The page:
Potential of increasing PV self-consumption with a combination of smart grid technology and storage in electric vehicles in the residential sector; A case study in Utrecht, the Netherlands
Kam, M.J. van der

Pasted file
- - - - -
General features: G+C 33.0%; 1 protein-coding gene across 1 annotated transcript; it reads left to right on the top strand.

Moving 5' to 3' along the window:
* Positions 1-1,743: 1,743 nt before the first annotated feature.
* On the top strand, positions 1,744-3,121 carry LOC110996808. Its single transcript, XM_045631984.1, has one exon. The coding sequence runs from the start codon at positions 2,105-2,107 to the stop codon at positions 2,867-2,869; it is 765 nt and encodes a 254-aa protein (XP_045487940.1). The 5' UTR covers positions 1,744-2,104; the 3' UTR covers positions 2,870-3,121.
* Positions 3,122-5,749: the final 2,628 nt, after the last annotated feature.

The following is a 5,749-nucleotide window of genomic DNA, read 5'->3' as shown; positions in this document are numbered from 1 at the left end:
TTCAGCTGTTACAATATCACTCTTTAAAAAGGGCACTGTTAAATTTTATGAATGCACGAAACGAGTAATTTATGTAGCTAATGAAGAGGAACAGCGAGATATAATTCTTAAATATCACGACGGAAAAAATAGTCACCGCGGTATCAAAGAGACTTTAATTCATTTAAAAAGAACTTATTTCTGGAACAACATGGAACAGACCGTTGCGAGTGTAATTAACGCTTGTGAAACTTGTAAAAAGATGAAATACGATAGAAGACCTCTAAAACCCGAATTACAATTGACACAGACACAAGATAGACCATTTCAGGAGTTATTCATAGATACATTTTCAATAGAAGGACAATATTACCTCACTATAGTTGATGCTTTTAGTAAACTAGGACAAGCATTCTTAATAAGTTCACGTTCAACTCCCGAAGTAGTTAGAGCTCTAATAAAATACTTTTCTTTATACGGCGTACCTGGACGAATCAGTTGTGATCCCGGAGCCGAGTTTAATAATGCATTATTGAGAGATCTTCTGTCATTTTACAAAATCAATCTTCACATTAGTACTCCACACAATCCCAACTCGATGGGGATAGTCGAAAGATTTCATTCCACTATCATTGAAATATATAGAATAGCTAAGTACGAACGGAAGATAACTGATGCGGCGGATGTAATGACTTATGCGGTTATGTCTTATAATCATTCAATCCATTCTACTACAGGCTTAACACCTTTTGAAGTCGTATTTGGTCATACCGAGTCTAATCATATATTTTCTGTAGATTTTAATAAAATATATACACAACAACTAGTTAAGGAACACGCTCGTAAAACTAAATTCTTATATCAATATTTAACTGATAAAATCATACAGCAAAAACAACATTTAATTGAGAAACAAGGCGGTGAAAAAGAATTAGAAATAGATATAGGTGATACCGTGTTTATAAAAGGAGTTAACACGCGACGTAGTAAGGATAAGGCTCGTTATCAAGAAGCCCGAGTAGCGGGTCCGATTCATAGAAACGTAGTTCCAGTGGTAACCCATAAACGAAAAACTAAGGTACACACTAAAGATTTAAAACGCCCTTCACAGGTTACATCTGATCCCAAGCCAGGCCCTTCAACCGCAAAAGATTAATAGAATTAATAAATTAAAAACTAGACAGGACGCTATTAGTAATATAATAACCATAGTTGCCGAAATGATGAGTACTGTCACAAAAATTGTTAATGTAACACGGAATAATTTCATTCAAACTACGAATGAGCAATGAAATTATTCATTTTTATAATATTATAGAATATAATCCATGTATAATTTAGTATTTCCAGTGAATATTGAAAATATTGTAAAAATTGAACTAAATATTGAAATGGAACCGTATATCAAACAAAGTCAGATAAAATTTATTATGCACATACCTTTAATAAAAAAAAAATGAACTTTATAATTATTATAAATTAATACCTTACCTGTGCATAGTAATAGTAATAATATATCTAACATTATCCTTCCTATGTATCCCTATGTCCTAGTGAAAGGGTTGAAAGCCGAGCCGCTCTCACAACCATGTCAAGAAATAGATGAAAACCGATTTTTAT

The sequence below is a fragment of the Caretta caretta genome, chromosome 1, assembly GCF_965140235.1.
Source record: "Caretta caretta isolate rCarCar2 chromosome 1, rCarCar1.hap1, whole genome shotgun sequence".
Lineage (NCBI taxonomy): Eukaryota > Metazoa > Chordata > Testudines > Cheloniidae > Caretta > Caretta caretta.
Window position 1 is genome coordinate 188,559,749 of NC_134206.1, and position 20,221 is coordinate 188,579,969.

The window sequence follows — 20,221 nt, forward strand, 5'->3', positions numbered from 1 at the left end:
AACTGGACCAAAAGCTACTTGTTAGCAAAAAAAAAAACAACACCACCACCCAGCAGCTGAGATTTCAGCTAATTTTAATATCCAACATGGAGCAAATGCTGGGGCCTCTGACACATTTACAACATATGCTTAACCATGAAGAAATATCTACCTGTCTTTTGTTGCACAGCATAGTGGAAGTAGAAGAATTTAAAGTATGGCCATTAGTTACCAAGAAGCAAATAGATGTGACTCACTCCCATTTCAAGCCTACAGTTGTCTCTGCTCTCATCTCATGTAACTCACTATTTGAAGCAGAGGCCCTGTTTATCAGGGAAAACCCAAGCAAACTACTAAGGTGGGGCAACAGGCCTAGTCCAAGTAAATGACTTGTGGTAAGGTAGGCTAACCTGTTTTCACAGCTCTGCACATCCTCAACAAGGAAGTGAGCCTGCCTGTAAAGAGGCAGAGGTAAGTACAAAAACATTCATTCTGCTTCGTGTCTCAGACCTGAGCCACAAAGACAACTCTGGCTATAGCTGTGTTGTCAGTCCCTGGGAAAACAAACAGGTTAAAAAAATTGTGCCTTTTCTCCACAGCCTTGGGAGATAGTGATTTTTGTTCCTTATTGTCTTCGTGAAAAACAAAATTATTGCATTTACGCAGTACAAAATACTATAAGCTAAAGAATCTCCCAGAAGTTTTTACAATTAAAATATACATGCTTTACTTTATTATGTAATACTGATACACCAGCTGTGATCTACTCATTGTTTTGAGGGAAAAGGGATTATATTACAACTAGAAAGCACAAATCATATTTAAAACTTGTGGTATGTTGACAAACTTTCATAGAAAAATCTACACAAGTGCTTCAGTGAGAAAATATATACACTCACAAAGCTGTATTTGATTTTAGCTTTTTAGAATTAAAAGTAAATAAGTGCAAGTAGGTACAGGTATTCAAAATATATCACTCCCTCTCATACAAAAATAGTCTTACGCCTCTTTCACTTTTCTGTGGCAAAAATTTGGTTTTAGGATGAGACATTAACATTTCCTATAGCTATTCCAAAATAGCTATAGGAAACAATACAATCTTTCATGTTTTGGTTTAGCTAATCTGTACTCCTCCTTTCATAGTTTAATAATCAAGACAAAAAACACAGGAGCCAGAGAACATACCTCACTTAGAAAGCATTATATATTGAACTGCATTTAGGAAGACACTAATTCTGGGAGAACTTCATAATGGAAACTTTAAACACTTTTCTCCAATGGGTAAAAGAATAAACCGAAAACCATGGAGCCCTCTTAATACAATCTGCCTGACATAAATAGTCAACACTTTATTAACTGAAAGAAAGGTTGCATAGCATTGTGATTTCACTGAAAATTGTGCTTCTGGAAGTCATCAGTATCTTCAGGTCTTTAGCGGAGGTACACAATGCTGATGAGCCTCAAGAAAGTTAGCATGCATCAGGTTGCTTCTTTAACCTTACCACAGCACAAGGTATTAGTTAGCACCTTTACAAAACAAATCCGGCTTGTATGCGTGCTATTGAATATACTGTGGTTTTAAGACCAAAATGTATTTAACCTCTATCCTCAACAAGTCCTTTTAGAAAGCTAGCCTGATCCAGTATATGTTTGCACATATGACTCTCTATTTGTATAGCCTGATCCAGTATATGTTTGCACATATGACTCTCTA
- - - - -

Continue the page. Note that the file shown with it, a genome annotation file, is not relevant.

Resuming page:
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In this Master thesis a model is presented which was developed to simulate the increase of self-consumption of photovoltaic (PV)-power by storing energy in electric vehicles (EVs) using smart grid technology for a case study in the residential sector. The case study consists of a micro-grid including three PV-installations, an office, internet servers, three to five households and two to five EVs in the area of Lombok in Utrecht, the Netherlands. Four scenarios that differ in the amount of kWp for the PV-installations, the number of households and the number of EVs have been constructed. Three different possible smart grid control algorithms are presented that manage the (dis)charging profile of multiple EVs, either in real-time or using linear optimisation with predictions for PV-power and electricity demand. The control algorithms are simulated for a year for all scenarios using data for PV-power and electricity demand from the Netherlands and are evaluated for PV-power self-consumption and relative demand peak reduction. Furthermore a sensitivity analysis is performed in order to test the results for changes in input data and model structure. Results show that smart storage of electricity in EVs can increase self-consumption with 15% to 35%, reduce energy send to the main grid with 5 to 8 MWh per year and increase relative peak reduction with 55% to 75%, depending on which control algorithm and scenario is chosen. Furthermore, in a comparison of scenarios it is shown that installing additional solar power is not advisable when evaluating for self-consumption, because the simulations show that additional solar power will not be used within the micro-grid. Based on the results it can be concluded that designing an EV-charging control algorithm based on linear programming is the best way to increase self-consumption in this case study, because it scores best on self-consumption and relative peak reduction and is least sensitive for the aspects researched in the sensitivity analysis.